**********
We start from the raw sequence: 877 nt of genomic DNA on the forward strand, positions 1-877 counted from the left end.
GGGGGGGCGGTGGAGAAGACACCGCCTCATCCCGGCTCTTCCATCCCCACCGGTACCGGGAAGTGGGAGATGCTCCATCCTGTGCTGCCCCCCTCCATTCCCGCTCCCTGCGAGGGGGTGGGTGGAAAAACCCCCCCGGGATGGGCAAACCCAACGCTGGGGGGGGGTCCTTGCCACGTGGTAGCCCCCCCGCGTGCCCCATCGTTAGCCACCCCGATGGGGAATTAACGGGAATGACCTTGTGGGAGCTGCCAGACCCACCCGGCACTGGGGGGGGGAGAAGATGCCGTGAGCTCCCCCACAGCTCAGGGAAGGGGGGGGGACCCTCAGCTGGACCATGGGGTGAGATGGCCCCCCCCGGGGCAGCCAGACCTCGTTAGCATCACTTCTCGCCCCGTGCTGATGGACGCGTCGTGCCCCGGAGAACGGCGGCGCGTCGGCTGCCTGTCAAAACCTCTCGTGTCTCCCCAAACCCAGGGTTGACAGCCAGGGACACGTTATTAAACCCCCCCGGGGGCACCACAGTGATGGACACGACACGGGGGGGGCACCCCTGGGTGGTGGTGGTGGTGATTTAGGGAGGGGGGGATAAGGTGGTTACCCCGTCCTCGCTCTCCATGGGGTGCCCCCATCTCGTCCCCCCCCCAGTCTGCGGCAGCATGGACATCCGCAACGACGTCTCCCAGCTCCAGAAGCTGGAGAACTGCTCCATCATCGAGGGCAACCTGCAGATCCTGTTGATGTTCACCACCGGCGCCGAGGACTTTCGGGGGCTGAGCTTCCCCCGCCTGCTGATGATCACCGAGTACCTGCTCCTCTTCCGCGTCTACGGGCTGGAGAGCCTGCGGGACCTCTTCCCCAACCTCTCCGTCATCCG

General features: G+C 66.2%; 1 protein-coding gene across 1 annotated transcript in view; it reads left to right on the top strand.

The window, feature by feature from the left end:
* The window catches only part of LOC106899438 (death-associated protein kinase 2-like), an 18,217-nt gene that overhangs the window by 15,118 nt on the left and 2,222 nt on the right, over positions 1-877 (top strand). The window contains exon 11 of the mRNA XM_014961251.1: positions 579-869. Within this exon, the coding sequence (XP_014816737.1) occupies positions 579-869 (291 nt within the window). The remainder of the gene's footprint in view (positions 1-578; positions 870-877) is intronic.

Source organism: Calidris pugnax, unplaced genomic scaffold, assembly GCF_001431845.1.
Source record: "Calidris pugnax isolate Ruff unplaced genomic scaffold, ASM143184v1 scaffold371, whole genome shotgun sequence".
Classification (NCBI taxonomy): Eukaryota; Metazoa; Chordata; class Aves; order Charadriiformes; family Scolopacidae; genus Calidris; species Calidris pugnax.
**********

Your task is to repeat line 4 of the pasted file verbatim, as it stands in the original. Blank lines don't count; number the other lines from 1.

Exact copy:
The window, feature by feature from the left end: